Notes on ‘Chord: A Scalable Peer-to-peer Lookup Service’



Chord: A Scalable Peer-to-peer Lookup Service for Internet Applications was written by Ion Stoica, Robert Morris (of Morris worm, YC and xv6 fame), et al at PDOS MIT in 2001. That department is also responsible for the distributed systems class at MIT.

Brief notes taken using free recall and are subject to errors.

The paper

Chord is a protocol for looking up nodes by a key in a decentralized peer to peer system. Each node can then have some arbitrary value, but that is outside of the scope of the protocol. It provides a single key operation: lookup(k) which provides the location of a node responsible for that key k. It can thus be a key component of a distributed hash table.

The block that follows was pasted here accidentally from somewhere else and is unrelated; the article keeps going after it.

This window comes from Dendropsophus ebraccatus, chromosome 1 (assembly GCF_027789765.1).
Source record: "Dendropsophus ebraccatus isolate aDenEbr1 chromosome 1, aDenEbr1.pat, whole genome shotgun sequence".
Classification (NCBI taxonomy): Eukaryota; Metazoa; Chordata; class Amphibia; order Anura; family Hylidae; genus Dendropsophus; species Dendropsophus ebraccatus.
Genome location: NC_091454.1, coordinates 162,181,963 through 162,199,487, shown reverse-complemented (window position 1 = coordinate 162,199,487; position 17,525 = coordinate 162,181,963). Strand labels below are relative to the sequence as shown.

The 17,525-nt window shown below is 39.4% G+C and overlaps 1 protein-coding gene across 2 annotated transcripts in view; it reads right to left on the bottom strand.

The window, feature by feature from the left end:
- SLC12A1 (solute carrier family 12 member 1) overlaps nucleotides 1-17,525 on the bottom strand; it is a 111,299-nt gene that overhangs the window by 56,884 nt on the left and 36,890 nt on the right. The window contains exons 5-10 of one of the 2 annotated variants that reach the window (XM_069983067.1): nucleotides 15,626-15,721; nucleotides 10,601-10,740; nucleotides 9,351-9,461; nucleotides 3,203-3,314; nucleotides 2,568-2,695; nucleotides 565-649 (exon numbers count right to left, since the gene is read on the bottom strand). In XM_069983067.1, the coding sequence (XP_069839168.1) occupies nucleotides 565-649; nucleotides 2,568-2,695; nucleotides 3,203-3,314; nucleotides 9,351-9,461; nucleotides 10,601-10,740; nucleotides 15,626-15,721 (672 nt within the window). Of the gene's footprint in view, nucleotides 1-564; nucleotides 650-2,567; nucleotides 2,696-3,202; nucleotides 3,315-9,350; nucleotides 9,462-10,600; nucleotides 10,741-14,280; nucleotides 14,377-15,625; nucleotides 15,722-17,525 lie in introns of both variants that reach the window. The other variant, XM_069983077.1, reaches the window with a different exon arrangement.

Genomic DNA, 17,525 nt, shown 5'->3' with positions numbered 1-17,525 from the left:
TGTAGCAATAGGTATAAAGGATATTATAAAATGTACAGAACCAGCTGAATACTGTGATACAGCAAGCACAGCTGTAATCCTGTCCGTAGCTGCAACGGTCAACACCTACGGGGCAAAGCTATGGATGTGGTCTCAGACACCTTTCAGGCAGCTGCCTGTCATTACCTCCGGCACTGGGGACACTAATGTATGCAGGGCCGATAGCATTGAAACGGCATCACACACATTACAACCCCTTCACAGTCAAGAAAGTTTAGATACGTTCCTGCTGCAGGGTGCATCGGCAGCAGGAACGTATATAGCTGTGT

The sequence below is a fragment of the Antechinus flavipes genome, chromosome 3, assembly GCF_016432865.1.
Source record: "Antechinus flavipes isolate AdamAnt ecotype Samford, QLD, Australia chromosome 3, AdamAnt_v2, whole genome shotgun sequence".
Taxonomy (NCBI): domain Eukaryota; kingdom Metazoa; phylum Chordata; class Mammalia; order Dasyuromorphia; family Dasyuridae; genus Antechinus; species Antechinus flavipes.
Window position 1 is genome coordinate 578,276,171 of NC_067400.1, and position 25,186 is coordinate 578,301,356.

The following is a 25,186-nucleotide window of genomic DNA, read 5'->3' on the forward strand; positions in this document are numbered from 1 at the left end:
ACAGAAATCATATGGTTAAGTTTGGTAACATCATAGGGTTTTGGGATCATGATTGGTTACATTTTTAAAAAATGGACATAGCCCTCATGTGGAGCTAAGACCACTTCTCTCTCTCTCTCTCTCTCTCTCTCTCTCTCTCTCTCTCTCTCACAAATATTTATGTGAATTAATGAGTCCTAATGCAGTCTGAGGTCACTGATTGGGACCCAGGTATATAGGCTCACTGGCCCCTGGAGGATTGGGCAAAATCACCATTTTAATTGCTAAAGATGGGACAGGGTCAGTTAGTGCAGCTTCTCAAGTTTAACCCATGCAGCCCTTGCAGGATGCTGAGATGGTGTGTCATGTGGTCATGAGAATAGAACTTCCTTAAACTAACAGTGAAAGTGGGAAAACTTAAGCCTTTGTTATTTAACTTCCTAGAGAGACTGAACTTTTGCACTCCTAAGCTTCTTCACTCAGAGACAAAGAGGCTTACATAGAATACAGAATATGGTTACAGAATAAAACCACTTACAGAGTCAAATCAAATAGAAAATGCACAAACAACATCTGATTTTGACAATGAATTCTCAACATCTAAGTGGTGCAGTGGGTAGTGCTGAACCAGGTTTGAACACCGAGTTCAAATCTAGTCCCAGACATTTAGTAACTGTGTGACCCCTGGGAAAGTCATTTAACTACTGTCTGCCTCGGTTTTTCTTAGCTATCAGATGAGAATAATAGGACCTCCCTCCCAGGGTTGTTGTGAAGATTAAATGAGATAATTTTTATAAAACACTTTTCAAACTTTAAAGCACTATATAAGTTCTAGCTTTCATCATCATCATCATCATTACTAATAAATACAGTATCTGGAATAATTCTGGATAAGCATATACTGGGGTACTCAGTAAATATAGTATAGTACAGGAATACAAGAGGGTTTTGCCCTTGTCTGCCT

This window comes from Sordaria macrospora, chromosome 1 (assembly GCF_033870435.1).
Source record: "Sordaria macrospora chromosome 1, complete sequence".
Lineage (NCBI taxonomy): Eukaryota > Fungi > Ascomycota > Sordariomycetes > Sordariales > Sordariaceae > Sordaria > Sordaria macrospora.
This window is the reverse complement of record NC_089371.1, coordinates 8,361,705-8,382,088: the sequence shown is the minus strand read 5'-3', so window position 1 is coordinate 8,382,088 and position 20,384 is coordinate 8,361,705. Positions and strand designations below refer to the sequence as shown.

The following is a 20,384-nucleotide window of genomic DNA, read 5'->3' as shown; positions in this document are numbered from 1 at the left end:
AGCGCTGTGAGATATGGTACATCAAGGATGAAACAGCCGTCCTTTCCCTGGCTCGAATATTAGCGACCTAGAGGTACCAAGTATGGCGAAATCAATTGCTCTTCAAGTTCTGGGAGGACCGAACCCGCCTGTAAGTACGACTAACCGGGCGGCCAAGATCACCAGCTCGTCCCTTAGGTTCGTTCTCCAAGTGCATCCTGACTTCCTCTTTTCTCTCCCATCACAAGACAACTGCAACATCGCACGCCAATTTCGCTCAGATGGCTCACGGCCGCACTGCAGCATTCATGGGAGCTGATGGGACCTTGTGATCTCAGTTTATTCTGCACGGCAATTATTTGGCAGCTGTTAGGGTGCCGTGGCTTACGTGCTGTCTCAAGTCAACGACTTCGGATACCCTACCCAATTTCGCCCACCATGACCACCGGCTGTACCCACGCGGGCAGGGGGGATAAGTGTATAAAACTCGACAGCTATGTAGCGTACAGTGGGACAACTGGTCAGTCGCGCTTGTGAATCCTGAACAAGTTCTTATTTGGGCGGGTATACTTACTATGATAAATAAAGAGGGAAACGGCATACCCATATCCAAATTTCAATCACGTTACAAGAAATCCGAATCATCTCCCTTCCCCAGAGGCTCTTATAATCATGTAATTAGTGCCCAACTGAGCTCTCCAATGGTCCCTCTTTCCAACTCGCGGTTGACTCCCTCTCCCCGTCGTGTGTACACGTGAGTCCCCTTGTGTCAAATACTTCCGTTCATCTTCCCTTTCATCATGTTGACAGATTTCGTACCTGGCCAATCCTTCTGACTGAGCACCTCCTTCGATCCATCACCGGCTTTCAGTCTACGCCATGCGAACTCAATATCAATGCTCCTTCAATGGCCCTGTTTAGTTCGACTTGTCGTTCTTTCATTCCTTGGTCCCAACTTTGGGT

It does this without using any special nodes, unlike previous peer-to-peer systems such as Napster or DNS. DNS, for example, comes with a set of special root servers pre-programmed. This makes the Chord protocol more decentralized and resiliant to failure.

Chord uses consistent hashing, which means the values of keys are evenly distributed despite nodes joining and leaving the system. One key innovation is that the consistent hashing in a distributed hash table doesn’t require a node to know about all other nodes. Instead, each node only knows about a select set of other nodes. This way of implementing routing means that it only takes on the order of O(log n) oeprations to find the value you are looking for, despite nodes joining and leaving.

The network topology can be thought of as a ring of nodes. If we lookup a key at a node and it doesn’t have the value, the node can point us in the right direction. It does this using a finger table which includes the address of other nodes. By using some nifty modular artihmetic this ensures we will always get closer to the actual value.


Further reading